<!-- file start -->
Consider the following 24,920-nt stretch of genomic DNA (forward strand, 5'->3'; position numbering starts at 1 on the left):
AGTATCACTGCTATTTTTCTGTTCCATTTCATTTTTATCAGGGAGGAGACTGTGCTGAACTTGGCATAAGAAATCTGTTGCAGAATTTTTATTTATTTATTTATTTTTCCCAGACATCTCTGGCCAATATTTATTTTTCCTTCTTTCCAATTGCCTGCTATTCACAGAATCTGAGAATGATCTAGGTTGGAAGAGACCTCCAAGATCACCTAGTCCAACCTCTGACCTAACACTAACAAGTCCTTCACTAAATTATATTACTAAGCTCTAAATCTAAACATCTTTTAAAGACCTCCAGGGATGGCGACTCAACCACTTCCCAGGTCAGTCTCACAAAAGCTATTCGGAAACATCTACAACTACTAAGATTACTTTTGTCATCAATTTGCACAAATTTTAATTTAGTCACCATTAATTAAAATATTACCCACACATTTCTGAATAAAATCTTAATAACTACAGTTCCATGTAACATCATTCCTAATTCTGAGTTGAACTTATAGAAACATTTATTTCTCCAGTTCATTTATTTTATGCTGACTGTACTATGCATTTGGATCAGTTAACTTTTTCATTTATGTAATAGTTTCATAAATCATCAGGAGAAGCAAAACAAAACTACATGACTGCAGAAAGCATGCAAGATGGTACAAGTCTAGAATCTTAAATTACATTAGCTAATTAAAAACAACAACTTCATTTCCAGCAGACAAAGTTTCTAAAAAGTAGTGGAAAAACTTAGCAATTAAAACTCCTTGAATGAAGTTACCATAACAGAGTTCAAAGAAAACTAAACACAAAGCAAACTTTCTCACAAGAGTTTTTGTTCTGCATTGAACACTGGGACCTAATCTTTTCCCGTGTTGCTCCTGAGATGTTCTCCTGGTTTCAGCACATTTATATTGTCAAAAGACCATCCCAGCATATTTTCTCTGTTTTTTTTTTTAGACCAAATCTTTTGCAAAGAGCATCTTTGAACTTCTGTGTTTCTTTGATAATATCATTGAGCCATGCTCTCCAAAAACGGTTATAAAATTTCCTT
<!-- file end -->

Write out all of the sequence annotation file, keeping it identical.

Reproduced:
Consider the following 24,920-nt stretch of genomic DNA (forward strand, 5'->3'; position numbering starts at 1 on the left):
AGTATCACTGCTATTTTTCTGTTCCATTTCATTTTTATCAGGGAGGAGACTGTGCTGAACTTGGCATAAGAAATCTGTTGCAGAATTTTTATTTATTTATTTATTTTTCCCAGACATCTCTGGCCAATATTTATTTTTCCTTCTTTCCAATTGCCTGCTATTCACAGAATCTGAGAATGATCTAGGTTGGAAGAGACCTCCAAGATCACCTAGTCCAACCTCTGACCTAACACTAACAAGTCCTTCACTAAATTATATTACTAAGCTCTAAATCTAAACATCTTTTAAAGACCTCCAGGGATGGCGACTCAACCACTTCCCAGGTCAGTCTCACAAAAGCTATTCGGAAACATCTACAACTACTAAGATTACTTTTGTCATCAATTTGCACAAATTTTAATTTAGTCACCATTAATTAAAATATTACCCACACATTTCTGAATAAAATCTTAATAACTACAGTTCCATGTAACATCATTCCTAATTCTGAGTTGAACTTATAGAAACATTTATTTCTCCAGTTCATTTATTTTATGCTGACTGTACTATGCATTTGGATCAGTTAACTTTTTCATTTATGTAATAGTTTCATAAATCATCAGGAGAAGCAAAACAAAACTACATGACTGCAGAAAGCATGCAAGATGGTACAAGTCTAGAATCTTAAATTACATTAGCTAATTAAAAACAACAACTTCATTTCCAGCAGACAAAGTTTCTAAAAAGTAGTGGAAAAACTTAGCAATTAAAACTCCTTGAATGAAGTTACCATAACAGAGTTCAAAGAAAACTAAACACAAAGCAAACTTTCTCACAAGAGTTTTTGTTCTGCATTGAACACTGGGACCTAATCTTTTCCCGTGTTGCTCCTGAGATGTTCTCCTGGTTTCAGCACATTTATATTGTCAAAAGACCATCCCAGCATATTTTCTCTGTTTTTTTTTTTAGACCAAATCTTTTGCAAAGAGCATCTTTGAACTTCTGTGTTTCTTTGATAATATCATTGAGCCATGCTCTCCAAAAACGGTTATAAAATTTCCTT